Kichijōji (吉祥寺) is a neighbourhood in the city of Musashino in Tokyo, Japan. It is centered on a compact but very popular commercial area to the north of its train station and to the south a little, with a full range of shops, restaurants, bars, and coffee houses. To the south of Kichijoji station you will find the Inokashira Park, a popular spot for people to escape the city and walk through nature while enjoying the atmosphere created by various street performers, artists and vendors. The area has consistently featured on best areas to live in the Tokyo Metropolitan area lists since the 1990s and placed No.1 on real estate giant Suumo’s annual survey in 2017.
At the heart of Kichijōji lives the Inokashira Park. It's real name is the Inokashira Onshi Koen which translates to "Inokashira Imperial Grant Park" as it was gifted to the people of Tokyo by the Emperor in 1913 and opened in 1917. The park features various attractions such as it's large pond, Inokashira Park Zoo and the Ghibli Museum. Inokashira is one of the greenest parks in Tokyo and with dense trees you can get the feeling of being in the forest while only being a 30 minute train ride from Central Tokyo Station and only a 20 minute train ride from Shinjuku.
Inokashira park is a popular destination for people who come from all over Tokyo who come to take in the lively atmosphere the park provides. Various vendors, street performers, musicians and artists alike gather to take advantage of the large crowds that are often strolling through the park on weekends and holidays. There are also a number of festivals each year held in the park such as Kichijōji Music Festival and the Kichijōji Anime Wonderland.
Springtime brings crowds of people to the park each year for Ohanami ("Cherry Blossom Viewing") which can be done on the various tree covered paths or on the pond from one of the paddle boats. One your stroll through the park you can also find the Benzaiten Shrine which is dedicated to the Goddess of "everything that flows".
Well known not just in Japan but around the world, Hayao Miyazaki has inspired the imagination of people all over the world with his fantastic creations and in the Ghibli museum they have been brought to life. Found on the western side of Inokashira Park the museum is dedicated to the studio’s work, as well as to illuminating the mechanics of the world of animation. Even though there are many references to the recognizable films of Studio Ghibli within the museum, you don’t have to be a Studio Ghibli fan to appreciate the amazing artistry on display, or be completely charmed by the exhibits.
Inside the museum it is a multi-storied mansion full of twists and turns, tiny doors, winding staircases, and a rooftop garden — recreating the mood of the enchanting Studio Ghibli universe. There is also no photography permitted inside which adds to the level of mystery for those who have not seen what wonders the museum holds.
Subculture and Atmosphere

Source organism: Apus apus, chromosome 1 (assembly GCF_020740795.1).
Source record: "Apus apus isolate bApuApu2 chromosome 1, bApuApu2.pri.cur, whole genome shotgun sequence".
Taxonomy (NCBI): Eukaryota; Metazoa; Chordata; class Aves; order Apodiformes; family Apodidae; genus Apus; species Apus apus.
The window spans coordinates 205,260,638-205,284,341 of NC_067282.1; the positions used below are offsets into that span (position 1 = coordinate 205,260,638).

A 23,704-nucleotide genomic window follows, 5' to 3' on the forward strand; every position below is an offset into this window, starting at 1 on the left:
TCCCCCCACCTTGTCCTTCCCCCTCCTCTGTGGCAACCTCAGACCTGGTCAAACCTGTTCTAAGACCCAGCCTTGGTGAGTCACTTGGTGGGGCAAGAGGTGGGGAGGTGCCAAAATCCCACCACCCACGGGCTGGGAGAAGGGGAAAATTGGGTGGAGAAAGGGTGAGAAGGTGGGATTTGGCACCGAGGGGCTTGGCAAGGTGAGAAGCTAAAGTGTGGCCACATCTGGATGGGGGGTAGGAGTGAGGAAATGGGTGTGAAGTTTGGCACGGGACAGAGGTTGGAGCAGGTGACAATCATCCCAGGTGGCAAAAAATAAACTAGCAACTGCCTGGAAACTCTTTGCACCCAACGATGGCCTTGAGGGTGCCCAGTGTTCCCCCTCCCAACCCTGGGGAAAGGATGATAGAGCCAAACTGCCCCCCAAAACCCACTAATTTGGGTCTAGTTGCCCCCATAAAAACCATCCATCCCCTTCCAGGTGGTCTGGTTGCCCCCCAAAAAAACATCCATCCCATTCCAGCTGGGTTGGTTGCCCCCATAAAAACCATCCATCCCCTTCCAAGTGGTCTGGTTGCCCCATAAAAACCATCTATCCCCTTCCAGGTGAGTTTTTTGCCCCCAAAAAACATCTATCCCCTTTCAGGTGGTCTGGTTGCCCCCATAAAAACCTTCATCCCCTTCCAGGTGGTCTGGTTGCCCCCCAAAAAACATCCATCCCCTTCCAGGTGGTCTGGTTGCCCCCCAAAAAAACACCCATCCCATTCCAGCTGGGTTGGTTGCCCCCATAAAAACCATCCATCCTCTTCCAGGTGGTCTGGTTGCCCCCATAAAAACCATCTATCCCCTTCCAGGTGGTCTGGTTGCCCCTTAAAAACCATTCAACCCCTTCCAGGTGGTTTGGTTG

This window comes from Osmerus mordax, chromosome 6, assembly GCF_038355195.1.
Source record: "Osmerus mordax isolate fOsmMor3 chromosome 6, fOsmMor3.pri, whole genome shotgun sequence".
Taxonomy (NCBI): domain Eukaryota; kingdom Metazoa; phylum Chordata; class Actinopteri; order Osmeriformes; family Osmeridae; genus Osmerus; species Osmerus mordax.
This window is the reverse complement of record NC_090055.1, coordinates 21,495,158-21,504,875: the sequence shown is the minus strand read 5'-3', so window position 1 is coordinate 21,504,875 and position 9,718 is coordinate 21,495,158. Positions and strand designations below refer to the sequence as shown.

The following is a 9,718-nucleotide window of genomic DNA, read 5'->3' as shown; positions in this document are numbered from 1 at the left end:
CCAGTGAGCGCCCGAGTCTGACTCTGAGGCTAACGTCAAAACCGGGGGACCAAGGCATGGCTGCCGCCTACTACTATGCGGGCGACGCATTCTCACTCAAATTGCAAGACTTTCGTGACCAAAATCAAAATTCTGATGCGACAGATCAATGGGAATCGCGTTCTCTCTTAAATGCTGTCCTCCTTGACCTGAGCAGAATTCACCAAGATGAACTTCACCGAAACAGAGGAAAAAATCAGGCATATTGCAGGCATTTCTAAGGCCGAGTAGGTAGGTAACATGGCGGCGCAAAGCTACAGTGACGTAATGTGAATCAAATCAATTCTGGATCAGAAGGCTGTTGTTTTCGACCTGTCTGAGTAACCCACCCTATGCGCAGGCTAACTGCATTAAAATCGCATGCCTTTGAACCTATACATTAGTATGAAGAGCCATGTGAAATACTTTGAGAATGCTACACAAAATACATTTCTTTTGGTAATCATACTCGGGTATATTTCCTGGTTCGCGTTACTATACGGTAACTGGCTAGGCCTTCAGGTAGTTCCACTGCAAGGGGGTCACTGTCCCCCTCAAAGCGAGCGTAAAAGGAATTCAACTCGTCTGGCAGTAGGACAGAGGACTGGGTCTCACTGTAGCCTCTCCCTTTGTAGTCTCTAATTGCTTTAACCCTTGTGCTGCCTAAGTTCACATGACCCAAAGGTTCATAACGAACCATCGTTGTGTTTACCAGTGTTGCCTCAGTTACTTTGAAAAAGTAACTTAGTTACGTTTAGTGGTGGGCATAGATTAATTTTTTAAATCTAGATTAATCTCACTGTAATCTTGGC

In the late 60s Kichijōji developed a reputation as a "jazz town" due to the opening of several jazz kissaten (“coffee house”) by the late Iori Noguchi who was a local jazz-scene celebrity. This attracted many musicians, artists, college professors and like-minded people to live in and visit the area creating the casual, laid-back atmosphere Kichijōji has become known for. Noguchi's most famous establishment 'Sometime' has been holding nightly shows since 1975 and is still one of the top places to see live jazz in Kichijōji.
Small boutique stores that specialize in well-curated vintage collections as well as made-in-Japan stores are also very popular in Kichijoji. Kichijoji has become known for being the place to buy such niche items as subcultures have been allowed to shine in the trendy and open-minded neighbourhood. You can buy anything from vintage books, magazines, clothes to beautifully hand crafted japanese homewares such as plates, bowls and chopsticks.
Shopping and Restaurants
Kichijōji is home to many different narrow laneways that bring people from all over Tokyo who are looking for great shopping at the Sunroad or Nakamichi-Dori or a lively night scene at the creatively named Harmonica Yokocho.
In the Kichijoji Sunroad and Nakamichi-Dori you can find traditional independent shops alongside brand new chain stores here — truly, there’s something for everyone. Whether you’re looking for new shoes, fresh tofu, Japanese hand cream or a vintage kimono, you’ll be sure to find what you’re looking for and more in Kichijoji’s shopping laneways.
Once a flea market after World War II, Harmonica Yokocho, named as such (“Harmonica Alley” in English) due to the small shops resembling the reeds of a harmonica, is now a dynamic series of crisscrossing laneways north of Kichijoji station. During the day it hosts small boutiques, cozy traditional craft goods vendors and even a fishmonger operating since the Showa Era, however when night falls and the red lanterns light up is when Harmonica Yokocho comes into its element. Small standing-only izakayas open up and you can get a true feeling for the dining and drinking culture in Kichijoji. It is a popular spot for people wanting to stop for a drink and some delicious yaki tori
While being outside of Tokyo and having a very suburban and relaxing atmosphere, the very short 20 minute train ride from Shinjuku certainly doesn’t give it the feeling of being outside the 23 wards. The combination of a great range of shopping, unique nightlife setting and one of the greenest and most picturesque parks in Tokyo leaves one with no shortage to do in Kichijoji.
This along with the surrounding universities keeping the vibe youthful and fresh with young people and students is the reason Kichijoji is ranking at the top end of Tokyo’s most sought after neighbourhood lists for the last 20 years. The area has been voted the number 1 place that people in Japan wish they would live, every year since the 1990s according to polls by the magazine CNN GO.